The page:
Environmental Research Letters

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By Professor Hannah Cloke, hydrologist, Water@Reading

If you knew there was a strong chance that your local river was about to burst its banks and sweep away your house, you’d get yourself, and your family, out of harm’s way.

Yet tragically, despite major advances in flood forecasting, hundreds of people every year still die in floods. Either warnings are not getting through, or people and authorities are failing to take appropriate action.

Severe flooding brought on by a strong coastal El Nino has left more than 90 dead and hundreds of thousands homeless in Northern Peru [photo: Maria-Helena Ramos]

This month has again seen severe flooding in many parts of the world, including Peru and Australia, leading to loss of life and destruction of homes and livelihoods.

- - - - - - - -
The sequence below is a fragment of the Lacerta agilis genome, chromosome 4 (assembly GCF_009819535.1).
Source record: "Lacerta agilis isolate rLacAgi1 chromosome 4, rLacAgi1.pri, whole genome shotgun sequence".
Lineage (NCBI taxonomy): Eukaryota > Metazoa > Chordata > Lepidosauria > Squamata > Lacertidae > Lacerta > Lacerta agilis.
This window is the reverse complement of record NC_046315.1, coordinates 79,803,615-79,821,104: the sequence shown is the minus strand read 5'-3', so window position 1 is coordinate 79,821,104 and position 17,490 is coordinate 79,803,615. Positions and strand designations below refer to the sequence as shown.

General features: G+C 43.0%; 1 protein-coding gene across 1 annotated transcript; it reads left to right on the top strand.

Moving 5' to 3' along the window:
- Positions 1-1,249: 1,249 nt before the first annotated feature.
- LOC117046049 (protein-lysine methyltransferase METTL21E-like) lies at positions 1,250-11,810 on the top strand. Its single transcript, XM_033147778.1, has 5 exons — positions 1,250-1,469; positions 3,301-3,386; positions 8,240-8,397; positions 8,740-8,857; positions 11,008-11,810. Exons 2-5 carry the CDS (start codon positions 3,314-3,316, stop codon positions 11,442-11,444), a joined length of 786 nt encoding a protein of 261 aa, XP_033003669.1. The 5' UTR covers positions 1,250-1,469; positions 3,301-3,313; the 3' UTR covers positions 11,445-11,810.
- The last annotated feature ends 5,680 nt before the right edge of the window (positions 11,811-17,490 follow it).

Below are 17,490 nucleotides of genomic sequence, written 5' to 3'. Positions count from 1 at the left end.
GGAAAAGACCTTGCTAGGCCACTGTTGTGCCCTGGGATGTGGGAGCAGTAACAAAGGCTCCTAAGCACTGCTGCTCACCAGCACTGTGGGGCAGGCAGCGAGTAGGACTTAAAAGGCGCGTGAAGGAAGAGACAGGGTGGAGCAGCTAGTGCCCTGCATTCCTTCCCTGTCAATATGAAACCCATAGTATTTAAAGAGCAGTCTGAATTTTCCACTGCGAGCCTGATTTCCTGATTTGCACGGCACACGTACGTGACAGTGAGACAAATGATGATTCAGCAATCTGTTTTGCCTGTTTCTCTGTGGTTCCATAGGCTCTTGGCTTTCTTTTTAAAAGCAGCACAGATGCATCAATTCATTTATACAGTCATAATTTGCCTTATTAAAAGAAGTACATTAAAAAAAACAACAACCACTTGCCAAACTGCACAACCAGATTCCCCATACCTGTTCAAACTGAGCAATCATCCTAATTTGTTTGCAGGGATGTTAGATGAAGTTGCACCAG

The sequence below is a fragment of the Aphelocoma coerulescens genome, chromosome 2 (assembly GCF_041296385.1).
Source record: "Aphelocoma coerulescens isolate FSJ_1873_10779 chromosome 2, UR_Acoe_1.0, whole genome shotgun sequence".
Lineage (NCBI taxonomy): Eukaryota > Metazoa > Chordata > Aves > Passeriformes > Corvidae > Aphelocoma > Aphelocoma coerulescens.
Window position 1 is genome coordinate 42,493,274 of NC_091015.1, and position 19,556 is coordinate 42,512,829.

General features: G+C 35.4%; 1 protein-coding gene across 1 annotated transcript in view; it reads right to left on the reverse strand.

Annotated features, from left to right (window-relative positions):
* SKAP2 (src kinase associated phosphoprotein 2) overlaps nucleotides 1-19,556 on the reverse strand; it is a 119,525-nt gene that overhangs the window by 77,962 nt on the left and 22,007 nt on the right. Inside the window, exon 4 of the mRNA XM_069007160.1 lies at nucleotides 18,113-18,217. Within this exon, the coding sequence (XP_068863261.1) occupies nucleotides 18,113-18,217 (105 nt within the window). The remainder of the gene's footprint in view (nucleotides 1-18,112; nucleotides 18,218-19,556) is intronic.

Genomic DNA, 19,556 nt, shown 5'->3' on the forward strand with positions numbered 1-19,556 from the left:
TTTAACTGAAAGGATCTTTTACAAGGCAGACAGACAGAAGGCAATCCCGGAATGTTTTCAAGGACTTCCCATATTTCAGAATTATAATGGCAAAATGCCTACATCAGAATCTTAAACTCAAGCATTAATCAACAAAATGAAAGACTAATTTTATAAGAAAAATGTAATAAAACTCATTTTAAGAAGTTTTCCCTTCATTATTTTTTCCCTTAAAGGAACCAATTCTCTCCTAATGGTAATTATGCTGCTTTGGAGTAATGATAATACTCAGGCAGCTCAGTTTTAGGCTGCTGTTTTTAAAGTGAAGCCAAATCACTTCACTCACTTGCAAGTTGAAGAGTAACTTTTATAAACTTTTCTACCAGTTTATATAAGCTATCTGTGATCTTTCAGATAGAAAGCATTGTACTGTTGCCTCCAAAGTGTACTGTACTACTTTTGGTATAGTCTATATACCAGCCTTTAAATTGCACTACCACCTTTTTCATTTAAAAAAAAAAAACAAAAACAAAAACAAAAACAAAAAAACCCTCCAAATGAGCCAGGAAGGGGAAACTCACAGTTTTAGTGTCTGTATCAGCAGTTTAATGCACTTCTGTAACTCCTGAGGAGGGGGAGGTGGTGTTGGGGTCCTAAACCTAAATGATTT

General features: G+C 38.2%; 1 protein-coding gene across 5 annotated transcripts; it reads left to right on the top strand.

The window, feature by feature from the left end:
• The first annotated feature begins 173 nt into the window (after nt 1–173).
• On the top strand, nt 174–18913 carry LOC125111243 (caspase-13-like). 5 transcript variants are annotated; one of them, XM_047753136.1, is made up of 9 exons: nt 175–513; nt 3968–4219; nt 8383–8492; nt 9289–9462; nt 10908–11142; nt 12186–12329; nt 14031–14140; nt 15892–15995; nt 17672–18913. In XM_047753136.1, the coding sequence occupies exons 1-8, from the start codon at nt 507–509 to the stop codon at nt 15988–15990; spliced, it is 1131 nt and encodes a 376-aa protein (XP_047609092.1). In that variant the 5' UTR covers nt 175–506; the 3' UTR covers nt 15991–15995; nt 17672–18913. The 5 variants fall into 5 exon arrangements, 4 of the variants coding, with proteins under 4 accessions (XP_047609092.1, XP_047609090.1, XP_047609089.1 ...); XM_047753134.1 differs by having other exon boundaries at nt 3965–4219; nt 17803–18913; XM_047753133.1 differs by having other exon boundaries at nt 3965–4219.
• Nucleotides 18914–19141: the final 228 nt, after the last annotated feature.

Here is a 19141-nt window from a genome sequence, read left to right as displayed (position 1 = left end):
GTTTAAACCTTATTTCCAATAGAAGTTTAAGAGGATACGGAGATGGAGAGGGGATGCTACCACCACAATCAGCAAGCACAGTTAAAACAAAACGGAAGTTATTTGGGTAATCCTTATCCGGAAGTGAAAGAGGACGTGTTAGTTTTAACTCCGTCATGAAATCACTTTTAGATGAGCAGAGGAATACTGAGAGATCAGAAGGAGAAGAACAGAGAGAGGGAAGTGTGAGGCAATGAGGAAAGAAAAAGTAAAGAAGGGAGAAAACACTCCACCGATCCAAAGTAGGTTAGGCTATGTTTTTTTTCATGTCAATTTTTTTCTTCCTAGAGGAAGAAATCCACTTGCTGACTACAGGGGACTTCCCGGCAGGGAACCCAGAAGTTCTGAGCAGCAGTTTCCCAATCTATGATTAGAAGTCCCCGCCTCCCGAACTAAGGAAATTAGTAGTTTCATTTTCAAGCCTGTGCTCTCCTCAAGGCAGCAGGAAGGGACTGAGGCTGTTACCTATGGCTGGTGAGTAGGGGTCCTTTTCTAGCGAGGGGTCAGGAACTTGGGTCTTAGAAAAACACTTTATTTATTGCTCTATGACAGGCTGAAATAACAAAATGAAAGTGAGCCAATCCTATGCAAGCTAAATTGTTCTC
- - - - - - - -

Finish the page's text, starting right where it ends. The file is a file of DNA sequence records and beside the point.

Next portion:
We will never be able to stop such awful floods. But there are some vital steps that we can take to reduce the risk from these events and to save lives.

In recent years we have been taking great strides in our capability to provide early flood warnings, so that people can prepare for upcoming floods – often before it even starts to rain.

The Water@Reading research group at the University of Reading works alongside flood forecasters to develop better forecasts and warnings, such as those of the European Flood Awareness System (EFAS) and the Global Flood Awareness System (GloFAS), part of the EU’s Copernicus Emergency Management Service.

But how do we know if we’re doing a good job? How can we convince people that the warnings are accurate, and worth acting on?

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